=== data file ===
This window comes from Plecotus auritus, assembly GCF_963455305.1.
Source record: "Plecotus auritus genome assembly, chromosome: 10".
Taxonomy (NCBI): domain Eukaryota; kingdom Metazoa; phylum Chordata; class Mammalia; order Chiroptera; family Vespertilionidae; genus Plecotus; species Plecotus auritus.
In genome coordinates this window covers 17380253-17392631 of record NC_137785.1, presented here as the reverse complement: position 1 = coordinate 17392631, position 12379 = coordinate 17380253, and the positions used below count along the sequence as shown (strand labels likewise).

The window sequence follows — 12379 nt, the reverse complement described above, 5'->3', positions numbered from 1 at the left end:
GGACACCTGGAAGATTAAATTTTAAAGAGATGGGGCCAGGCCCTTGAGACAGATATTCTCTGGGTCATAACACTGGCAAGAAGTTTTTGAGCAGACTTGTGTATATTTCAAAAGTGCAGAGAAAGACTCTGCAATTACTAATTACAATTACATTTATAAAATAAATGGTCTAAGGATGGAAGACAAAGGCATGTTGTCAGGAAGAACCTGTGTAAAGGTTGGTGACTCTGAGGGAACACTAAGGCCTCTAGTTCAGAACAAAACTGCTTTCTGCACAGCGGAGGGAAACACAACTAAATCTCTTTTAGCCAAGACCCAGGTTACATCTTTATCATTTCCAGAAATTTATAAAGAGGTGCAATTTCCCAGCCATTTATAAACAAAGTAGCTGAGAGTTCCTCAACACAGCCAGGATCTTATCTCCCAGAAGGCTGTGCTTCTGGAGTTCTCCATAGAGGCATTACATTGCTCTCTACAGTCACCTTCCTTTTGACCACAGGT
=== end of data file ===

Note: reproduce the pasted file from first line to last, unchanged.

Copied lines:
This window comes from Plecotus auritus, assembly GCF_963455305.1.
Source record: "Plecotus auritus genome assembly, chromosome: 10".
Taxonomy (NCBI): domain Eukaryota; kingdom Metazoa; phylum Chordata; class Mammalia; order Chiroptera; family Vespertilionidae; genus Plecotus; species Plecotus auritus.
In genome coordinates this window covers 17380253-17392631 of record NC_137785.1, presented here as the reverse complement: position 1 = coordinate 17392631, position 12379 = coordinate 17380253, and the positions used below count along the sequence as shown (strand labels likewise).

The window sequence follows — 12379 nt, the reverse complement described above, 5'->3', positions numbered from 1 at the left end:
GGACACCTGGAAGATTAAATTTTAAAGAGATGGGGCCAGGCCCTTGAGACAGATATTCTCTGGGTCATAACACTGGCAAGAAGTTTTTGAGCAGACTTGTGTATATTTCAAAAGTGCAGAGAAAGACTCTGCAATTACTAATTACAATTACATTTATAAAATAAATGGTCTAAGGATGGAAGACAAAGGCATGTTGTCAGGAAGAACCTGTGTAAAGGTTGGTGACTCTGAGGGAACACTAAGGCCTCTAGTTCAGAACAAAACTGCTTTCTGCACAGCGGAGGGAAACACAACTAAATCTCTTTTAGCCAAGACCCAGGTTACATCTTTATCATTTCCAGAAATTTATAAAGAGGTGCAATTTCCCAGCCATTTATAAACAAAGTAGCTGAGAGTTCCTCAACACAGCCAGGATCTTATCTCCCAGAAGGCTGTGCTTCTGGAGTTCTCCATAGAGGCATTACATTGCTCTCTACAGTCACCTTCCTTTTGACCACAGGT